No. True winter air is only found in the far north. You can order a box of it to be delivered but this is expensive as shipping is calculated on the size of the box rather than the weight. If you have a friend that lives in a noorthern area invite him to visit you, and when he is sleeping, sneak out with a connector hose and transfer all his natural winter air into your tires, then pump his up with your regular summer air. Then you can laugh quietly to yourself when he leaves to go back home because only you will know what a great disadvantage he will be at!
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Old 04-05-13, 11:50 PM
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Originally Posted by Looigi View Post
I do nothing.
Me, too. But if I weren't so lazy, I'd probably do the things you suggested. They're all good ideas.
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Old 04-06-13, 01:13 AM
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Originally Posted by jowilson View Post
Winter air? What is that? Just cold air?

Josh
You've got to go to a bicycle shop and buy it ... ask for a CO2 cartridge called "Winter Air".
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Old 04-06-13, 01:34 AM
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I'm pretty sure tubes are crosslinked thermosets, meaning their shapes won't change. You can pump them up to twice their diameter, wait for years, let the air out, and it would retain its shape.

And cold air would only make it harder, less elastic. That's about it.

as for cables, just keep them away from moisture...
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Old 04-06-13, 01:46 AM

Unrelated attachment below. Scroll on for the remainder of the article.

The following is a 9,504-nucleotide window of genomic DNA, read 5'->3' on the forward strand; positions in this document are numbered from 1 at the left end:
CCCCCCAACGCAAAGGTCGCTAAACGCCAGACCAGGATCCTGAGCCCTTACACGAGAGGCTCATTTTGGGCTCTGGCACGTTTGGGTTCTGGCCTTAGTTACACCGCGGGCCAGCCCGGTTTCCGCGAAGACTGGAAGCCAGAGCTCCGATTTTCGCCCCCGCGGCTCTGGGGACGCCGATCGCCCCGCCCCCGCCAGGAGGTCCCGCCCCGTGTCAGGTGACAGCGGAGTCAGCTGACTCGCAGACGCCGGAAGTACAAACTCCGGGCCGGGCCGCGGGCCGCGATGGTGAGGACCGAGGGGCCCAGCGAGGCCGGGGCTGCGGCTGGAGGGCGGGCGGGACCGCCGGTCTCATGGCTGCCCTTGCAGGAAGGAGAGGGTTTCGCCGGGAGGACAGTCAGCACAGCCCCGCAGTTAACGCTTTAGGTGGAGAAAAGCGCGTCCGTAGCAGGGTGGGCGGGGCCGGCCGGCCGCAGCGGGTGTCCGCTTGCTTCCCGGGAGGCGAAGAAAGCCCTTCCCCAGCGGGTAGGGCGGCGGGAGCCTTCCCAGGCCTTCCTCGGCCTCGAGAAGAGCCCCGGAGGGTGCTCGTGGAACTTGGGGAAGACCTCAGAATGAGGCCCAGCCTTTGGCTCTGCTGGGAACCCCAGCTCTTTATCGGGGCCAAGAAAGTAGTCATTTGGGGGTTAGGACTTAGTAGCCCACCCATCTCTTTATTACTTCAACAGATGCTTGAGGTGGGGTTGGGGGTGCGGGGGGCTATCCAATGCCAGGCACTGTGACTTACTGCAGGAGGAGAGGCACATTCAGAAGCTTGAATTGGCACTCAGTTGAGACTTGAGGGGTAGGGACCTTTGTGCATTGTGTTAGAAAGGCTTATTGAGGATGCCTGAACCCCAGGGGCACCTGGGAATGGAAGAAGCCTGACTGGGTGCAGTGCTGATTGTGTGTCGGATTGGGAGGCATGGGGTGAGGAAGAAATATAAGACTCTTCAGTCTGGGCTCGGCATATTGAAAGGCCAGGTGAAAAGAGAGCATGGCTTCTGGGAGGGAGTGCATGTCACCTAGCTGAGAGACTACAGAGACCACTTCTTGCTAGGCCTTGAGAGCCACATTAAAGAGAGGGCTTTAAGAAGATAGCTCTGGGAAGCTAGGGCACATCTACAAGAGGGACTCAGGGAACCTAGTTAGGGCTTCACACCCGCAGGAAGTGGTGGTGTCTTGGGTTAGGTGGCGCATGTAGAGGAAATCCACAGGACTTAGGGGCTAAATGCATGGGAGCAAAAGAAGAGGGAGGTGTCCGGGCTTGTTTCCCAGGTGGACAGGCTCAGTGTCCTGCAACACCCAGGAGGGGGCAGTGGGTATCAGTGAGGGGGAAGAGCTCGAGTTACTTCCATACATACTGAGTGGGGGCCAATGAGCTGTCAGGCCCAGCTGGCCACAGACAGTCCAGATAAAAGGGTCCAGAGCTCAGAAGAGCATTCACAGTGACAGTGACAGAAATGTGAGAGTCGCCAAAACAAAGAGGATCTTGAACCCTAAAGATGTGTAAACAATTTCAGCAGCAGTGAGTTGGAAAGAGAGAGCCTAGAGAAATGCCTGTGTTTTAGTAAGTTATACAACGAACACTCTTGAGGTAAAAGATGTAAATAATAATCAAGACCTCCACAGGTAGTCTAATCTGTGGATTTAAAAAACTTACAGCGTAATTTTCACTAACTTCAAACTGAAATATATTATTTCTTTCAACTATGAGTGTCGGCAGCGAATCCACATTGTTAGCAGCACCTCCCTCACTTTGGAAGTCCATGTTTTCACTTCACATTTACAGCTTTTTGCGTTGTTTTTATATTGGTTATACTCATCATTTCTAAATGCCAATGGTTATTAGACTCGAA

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I keep my bikes in a shed which is well sealed off from the outside weather (even though it only gets as cold as 50ºF where I live), but I'm sure it will help in a lot colder temperatures. My shed is also dry (air), because (i was told by a friend) humid air can rust bikes/components, which is why he keeps his bike in his house and not his garage.
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Old 04-07-13, 10:18 AM
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Originally Posted by Machka View Post
You've got to go to a bicycle shop and buy it ... ask for a CO2 cartridge called "Winter Air".
Environmentally responsible shops will also have a refillable bulk tank
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Old 04-07-13, 04:10 PM
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I use summer air,specifically July/August air in my mountain bike in the winter to help keep the tires warmer to melt snow and aid traction.
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Old 04-07-13, 06:43 PM
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Pay no attention to the previous "humorous" "advice". Just hang the bike from a hook in the ceiling but be sure to hang it by the front wheel. If you hang it from the rear wheel, all the blood will run to the head tube and will cause your bike to suffer from a head tube ache.
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Old 04-07-13, 06:43 PM
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words of caution: be sure to use your summer air before they expire. They usually have a shelf life of 2 months, 3 months if you get them while they're fresh, and the weather permits.
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Old 04-07-13, 09:17 PM
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Some quick google searches led me to believe that winter air is fake... .
Anyway, another reason I thought of putting the gears in to the small-small combo is to relieve the spring tension on the derailleurs. Do derailleur springs fatigue over long periods of time?

Or here's a good argument: Taking the seat post out. Those things are a pain to get out if they cold weld...

Josh
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Old 04-07-13, 09:43 PM
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Release tension on the shifter cables by shifting, it can't hurt. A well greases seat post should have no problem over winter stored in climate control.

A good cleaning and hanging it up should do the trick.

Besides that, I always like to sharpen my chain rings so they are fresh and ready for next season